Yellow-bellied glider

© Josh Bowell

 The yellow-bellied glider is the largest (and loudest) of the four Petaurus gliders that occur in Australia. Two recognised subspecies occur patchily throughout the eucalypt forests of eastern Australia. The Wet Tropics subspecies, locally known as the ‘fluffy glider’, inhabits far north Queensland, whereas the southern subspecies is found south of Mackay, with a 400 km gap separating the two populations.

Quick facts

Yellow-bellied glider

Petaurus australis australis / Petaurus australis



    • Petaurus australis australis (southern subspecies) — Vulnerable
    • Petaurus australis (Wet Tropics subspecies) — Endangered



    • Petaurus australis australis (southern subspecies) — Vulnerable
    • Petaurus australis (Wet Tropics subspecies) — Endangered



How we help the yellow-bellied glider

In August 2020, Queensland Glider Network (QGN) project officers Josh Bowell and Sam Horton launched a dedicated Yellow-bellied Glider Project to research and document the distribution and occurrence of yellow-bellied gliders (Petaurus australis) and southern and central greater gliders (Petauroides volans) in South East Queensland. Read more about the project here

Yellow-bellied glider© Jasmine Zeleny

Did you know?

The yellow-bellied glider’s pointy lower incisors are used to notch trees and access eucalypt sap, leaving distinctive v-shaped incisions that indicate the presence of this species.

Yellow-bellied glider© Josh Bowell

Threats to the yellow-bellied glider

  • Habitat loss and fragmentation due to broadscale land clearing and timber-harvesting
  • Climate change-induced increase in the frequency
    and severity of bushfires
  • Predation by feral species, including cats, and foxes
  • Barbed wire fences


Home range

  • The yellow-bellied glider lives in family groups with up to six individuals in a group. The group typically consists of an adult male and female with a number of sub-adult offspring. The adult male and female may maintain a consistent monogamous pair over a number of years, and the probability of the male fathering the young in his groups has been shown genetically to be 80% in a South Australian population. Nevertheless, group composition can vary considerably to include multiple males, multiple females and even single-sex adult groups.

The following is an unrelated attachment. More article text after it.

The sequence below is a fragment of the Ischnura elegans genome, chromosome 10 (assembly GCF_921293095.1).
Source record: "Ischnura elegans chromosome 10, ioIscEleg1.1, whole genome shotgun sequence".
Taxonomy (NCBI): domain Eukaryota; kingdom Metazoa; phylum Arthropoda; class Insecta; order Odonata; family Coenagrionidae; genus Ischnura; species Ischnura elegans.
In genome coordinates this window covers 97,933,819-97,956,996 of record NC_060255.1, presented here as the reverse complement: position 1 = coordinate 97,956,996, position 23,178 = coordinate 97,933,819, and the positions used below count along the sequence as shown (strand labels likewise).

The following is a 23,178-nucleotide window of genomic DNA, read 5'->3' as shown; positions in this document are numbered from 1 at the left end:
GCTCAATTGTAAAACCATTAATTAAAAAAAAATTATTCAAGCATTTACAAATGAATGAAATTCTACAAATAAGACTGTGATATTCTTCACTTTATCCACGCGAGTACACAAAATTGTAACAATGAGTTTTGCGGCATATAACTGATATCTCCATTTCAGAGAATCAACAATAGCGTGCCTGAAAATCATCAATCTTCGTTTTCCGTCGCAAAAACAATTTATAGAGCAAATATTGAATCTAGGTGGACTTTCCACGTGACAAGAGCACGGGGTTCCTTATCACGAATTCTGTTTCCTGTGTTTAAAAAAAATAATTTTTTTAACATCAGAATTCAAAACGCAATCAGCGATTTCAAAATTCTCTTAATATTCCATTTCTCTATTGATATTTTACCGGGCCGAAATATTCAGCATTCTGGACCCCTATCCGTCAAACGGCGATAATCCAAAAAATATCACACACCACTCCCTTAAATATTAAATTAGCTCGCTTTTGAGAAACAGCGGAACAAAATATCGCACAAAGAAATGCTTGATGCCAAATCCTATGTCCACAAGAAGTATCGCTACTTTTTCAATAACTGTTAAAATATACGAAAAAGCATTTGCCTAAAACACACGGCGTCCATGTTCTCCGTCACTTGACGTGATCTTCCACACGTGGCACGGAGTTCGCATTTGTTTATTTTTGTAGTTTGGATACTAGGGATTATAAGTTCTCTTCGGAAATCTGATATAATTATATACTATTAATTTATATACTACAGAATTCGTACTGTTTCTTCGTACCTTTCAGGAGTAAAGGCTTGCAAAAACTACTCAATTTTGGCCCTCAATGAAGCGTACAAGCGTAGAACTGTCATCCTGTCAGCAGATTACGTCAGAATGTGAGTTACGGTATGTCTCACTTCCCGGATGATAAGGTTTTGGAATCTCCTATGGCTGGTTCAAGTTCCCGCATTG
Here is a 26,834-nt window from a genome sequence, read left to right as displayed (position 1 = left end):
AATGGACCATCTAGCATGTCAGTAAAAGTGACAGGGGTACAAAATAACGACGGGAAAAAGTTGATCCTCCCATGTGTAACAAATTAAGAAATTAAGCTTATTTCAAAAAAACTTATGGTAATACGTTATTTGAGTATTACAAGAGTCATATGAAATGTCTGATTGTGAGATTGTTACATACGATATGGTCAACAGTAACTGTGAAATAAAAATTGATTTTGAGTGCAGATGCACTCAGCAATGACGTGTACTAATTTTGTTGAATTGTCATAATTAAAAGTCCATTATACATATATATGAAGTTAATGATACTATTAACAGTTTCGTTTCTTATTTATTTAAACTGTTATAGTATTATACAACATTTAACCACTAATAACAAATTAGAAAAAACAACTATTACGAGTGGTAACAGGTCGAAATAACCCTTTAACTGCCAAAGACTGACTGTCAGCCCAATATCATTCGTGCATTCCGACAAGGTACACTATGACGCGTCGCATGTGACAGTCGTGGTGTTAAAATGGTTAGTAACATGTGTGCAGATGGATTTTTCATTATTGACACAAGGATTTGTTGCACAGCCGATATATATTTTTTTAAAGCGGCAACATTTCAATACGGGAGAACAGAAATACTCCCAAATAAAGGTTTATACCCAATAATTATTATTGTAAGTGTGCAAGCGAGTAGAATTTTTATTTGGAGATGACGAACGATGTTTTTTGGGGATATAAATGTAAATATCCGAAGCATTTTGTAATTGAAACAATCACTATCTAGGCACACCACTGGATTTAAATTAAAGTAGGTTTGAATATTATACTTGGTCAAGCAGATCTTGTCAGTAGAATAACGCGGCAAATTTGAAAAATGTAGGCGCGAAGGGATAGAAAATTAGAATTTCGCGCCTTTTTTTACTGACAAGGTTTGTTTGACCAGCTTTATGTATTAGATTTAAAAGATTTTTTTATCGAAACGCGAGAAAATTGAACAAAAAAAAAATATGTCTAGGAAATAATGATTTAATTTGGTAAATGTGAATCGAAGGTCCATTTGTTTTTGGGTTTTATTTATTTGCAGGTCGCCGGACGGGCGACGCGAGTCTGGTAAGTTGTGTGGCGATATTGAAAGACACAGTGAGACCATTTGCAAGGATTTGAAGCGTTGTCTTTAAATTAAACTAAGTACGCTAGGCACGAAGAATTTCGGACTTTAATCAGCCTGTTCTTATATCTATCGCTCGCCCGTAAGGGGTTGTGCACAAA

• Group home ranges overlap little, and intruders are attacked, sometimes resulting in severe injuries or even death. Group home ranges can vary in area from 25 to 120 hectares, with estimated densities of gliders from 0.05 to 1.6 per hectare. Home range and density will depend largely on the resources available.


  • Yellow-bellied gliders are found down the east coast of mainland Australia from the Mount Windsor Tableland, west of Mossman in Far North Queensland, to the Victorian South Australian border.
  • In South East Queensland, the glider is widely dispersed but with a highly localised distribution, with possible disjunct populations in the Mackay and Carnarvon areas.
  • The most northerly population in Queensland occurs along the western edge of the Wet Tropics bioregion and is isolated by a gap of about 400 kilometres from the next population to the south on the Clarke Ranges inland from Mackay. The Wet Tropics population is divided into three distinct sub-populations.


  • Yellow-bellied gliders are greyish brown in body colour with a distinct black stripe down their back from the forehead to tail.
  • The gliding membrane (patagium) has a black margin and there is a black stripe down the outer side of the limbs to the paws. The membrane stretches from the fifth finger of the hand to the ankle, giving it a relatively large patagium to body ratio. It has a gliding trajectory of about 30 degrees to the horizontal and shows considerable manoeuvrability as it is capable of making 180 degree turns in mid-air.
  • Glides over 100 m are known, 90 to 100 metres are not exceptional and 40 to 60-metre swoops are common. Gliding enables the glider to cover great distances rapidly. In one 4-hour period a glider travelled two kilometres and they regularly move up to 500 m from their den tree to feed.
  • Belly colour is lighter and can vary from creamy white, the predominant colour in the most northerly population in Queensland, to yellowish-orange, particularly in older animals in more southerly populations. Hence its common name.
  • Ears are black and naked.


Most readily found by watching trees at night with fresh feeding incisions, often triangular or v-shaped, oozing sap on tree trunks.


The yellow-bellied glider is the most vocal of all gliders. Their loud calls can be heard from up to 500 metres away.

Ecology and behaviour


  • In South East Queensland, the glider’s habitat is dry sclerophyll open forest containing smooth-barked eucalypts that shred their bark in strips, which has a moderate rainfall (650-1200 mm). In the southeast, this species shows a clear preference for forest types dominated by gum-barked and winter flowering eucalypt species, which provide continuous exudate and invertebrate foraging opportunities. Yellow-bellied gliders tend to avoid wet sclerophyll forests and rainforest.
  • The Wet Tropics population is confined to a narrow band, 300 km long but no more than 5 km wide and usually less than 1 km wide with numerous gaps, of tall to very tall eucalypt open forest containing rose gum (Eucalyptus grandis) and red stringybark (Eucalyptus resinifera) above 600 m in altitude.